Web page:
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C.D. Warner, et al., comp.  The Library of the World’s Best Literature.
An Anthology in Thirty Volumes.  1917.
 
Giovanni Verga (1840–1922)
Critical and Biographical Introduction by Nathan Haskell Dole (1852–1935)
 
ONE of the chief representatives of so-called “realistic” fiction in Italy is Giovanni Verga, who was born in Catania, Sicily, in 1840. His youth was spent in Florence and Milan; and after living a number of years in his native district, he returned to Milan, where he still resides. He has himself acknowledged that his best inspiration has come from the places which he knew as a boy. He has painted the Sicilian peasant with a master hand. The keen jealousy that leads too frequently to the sudden flash of the stiletto; the grinding poverty which is in such contrast to the beauty of the Sicilian landscape; the squalid sordidness that looks with greater sorrow on the death of an ass than the death of wife or child; the pathetic history of the girl who must go to her shame because life offers no aid to the virtuous poor; the father deprived of his son who must serve his time in the army,—all these motives are used by Verga with consummate power. He understands the force of contrast. He has a rapier wit; the laugh, sardonic too often, follows on the heels of pathos. But it is pathos that is most frequently brought into play,—pathos and the tragic. Few of his stories are not tragic. There is no glamour of triumphant virtue. The drama always ends with death and defeat.  1
  The best known of Verga’s works is the ‘Cavalleria Rusticana,’ which by reason of Mascagni’s genius has become familiar to opera-goers all over the world. The story is short; there are no words wasted: for a moment the sky is bright, then the swift tropic storm comes; one blinding flash, and all the ruin is accomplished. Verga’s flights are generally short. His longest story—‘The Malavoglias’—is in reality a welding into one of a number of short stories. But throughout there is the same minute study of the reality,—the hard, gloomy life of the peasant. Verga, in the introduction or proem to one of his Sicilian tales, gives his notion of what fiction should be:—

          “The simple truth of human life,” he says, “will always make us thoughtful; will always have the effectiveness of reality, of genuine tears, of the fevers and sensations that have afflicted the flesh. The mysterious processes whereby conflicting passions mingle, develop, and mature, will long constitute the chief fascination in the study of that psychological phenomenon called the plot of a story, and which modern analysis tries to follow with scientific care through the hidden paths of often contradictory complications…. We replace the artistic method, to which we owe so many glorious masterpieces, by a different method, more painstaking and more recondite: we willingly sacrifice the effect of the catastrophe, of the psychological result, as it was seen through an almost divine intuition by the great artists of the past; and we employ instead a logical development, inexorably necessary, less unexpected, less dramatic, but not less fateful. We are more modest, if not more humble; but the conquests that we make with our psychological verities will be none the less useful to the art of the future…. I have a firm belief that the triumph of the Novel, the completest and most human of all the works of art, will increase until the affinity and cohesion of all its parts will be so perfect that the process of its creation will remain a mystery like the development of human passions themselves. I have a firm belief that the harmony of its forms will be so absolute, the sincerity of its reality so evident, its method and justification so deeply rooted, that the artist’s hand will remain absolutely invisible.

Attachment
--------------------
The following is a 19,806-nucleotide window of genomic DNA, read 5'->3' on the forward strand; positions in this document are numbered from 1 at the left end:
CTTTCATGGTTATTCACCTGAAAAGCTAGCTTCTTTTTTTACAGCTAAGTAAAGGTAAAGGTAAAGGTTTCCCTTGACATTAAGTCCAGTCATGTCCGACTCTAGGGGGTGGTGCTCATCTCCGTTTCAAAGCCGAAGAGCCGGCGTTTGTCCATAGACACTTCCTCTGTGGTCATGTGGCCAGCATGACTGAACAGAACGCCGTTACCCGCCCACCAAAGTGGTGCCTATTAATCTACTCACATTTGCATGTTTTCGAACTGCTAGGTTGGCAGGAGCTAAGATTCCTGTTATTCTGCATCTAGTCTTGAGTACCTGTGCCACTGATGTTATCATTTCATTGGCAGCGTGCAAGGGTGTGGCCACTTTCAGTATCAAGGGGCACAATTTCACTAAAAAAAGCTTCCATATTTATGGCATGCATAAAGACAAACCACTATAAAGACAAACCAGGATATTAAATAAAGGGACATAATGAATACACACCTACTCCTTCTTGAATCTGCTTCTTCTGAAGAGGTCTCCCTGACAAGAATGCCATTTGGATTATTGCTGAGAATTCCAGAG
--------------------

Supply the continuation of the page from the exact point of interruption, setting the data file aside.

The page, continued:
“Then the romance will seem to portray a real event; and the work of art will apparently have come about by itself, spontaneously springing into birth, and maturing like a natural fact, without any point of contact with its author. It will not have preserved in its living form any stamp of the mind in which it originated, any shade of the eye that beheld it, any trace of the lips that murmured the first words of it as the creative fiat: it will exist by its own reason, by the mere fact that it is as it should be and must be, palpitating with life, and yet as immutable as a bronze statue, the author of which has had the divine courage to eclipse himself, and disappear in his immortal work.”
  2
 
  Verga’s earlier stories show decidedly the influence of the French school of fiction. His society novels are conventional and rather vapid, with little native power manifested. Such stories as ‘Helen’s Husband,’ or ‘Eros,’ or ‘Royal Tiger,’ are no more valuable than the average run of French novels. Some of them are over-sentimental, as for instance the ‘Storia di una Capinera.’ But his Sicilian stories have an entirely different character. They smack of real life, and take hold of the imagination. The little story here presented as a specimen of Verga’s realism may perhaps be regarded as morbid; but at the same time it fulfills to the letter the programme laid down in his literary creed quoted above. The story-teller has completely effaced himself. You forget that you are reading fiction: it seems like a transcript from life. Its dramatic power is none the less because it is so repressed. Much is left to the imagination; but the effect of the passions here contrasted—love and jealousy—is clearly seen by the desolation that follows, all the more pathetic because of the relationships of the three protagonists.  3
 
 
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